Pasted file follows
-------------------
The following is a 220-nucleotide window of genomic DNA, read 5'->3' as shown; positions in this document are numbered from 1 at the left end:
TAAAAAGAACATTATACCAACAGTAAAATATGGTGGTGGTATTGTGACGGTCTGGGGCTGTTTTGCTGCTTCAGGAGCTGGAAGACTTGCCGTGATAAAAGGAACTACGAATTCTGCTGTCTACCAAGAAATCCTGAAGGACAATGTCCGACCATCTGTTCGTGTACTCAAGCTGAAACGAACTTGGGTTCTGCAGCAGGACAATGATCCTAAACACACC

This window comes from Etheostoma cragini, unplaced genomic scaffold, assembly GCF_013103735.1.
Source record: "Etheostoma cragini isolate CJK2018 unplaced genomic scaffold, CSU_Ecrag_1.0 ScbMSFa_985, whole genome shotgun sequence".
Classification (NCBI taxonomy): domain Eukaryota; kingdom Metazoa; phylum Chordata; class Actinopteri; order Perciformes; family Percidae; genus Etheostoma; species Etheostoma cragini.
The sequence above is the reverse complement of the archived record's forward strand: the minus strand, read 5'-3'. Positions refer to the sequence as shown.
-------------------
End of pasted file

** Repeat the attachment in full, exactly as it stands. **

The following is a 220-nucleotide window of genomic DNA, read 5'->3' as shown; positions in this document are numbered from 1 at the left end:
TAAAAAGAACATTATACCAACAGTAAAATATGGTGGTGGTATTGTGACGGTCTGGGGCTGTTTTGCTGCTTCAGGAGCTGGAAGACTTGCCGTGATAAAAGGAACTACGAATTCTGCTGTCTACCAAGAAATCCTGAAGGACAATGTCCGACCATCTGTTCGTGTACTCAAGCTGAAACGAACTTGGGTTCTGCAGCAGGACAATGATCCTAAACACACC

This window comes from Etheostoma cragini, unplaced genomic scaffold, assembly GCF_013103735.1.
Source record: "Etheostoma cragini isolate CJK2018 unplaced genomic scaffold, CSU_Ecrag_1.0 ScbMSFa_985, whole genome shotgun sequence".
Classification (NCBI taxonomy): domain Eukaryota; kingdom Metazoa; phylum Chordata; class Actinopteri; order Perciformes; family Percidae; genus Etheostoma; species Etheostoma cragini.
The sequence above is the reverse complement of the archived record's forward strand: the minus strand, read 5'-3'. Positions refer to the sequence as shown.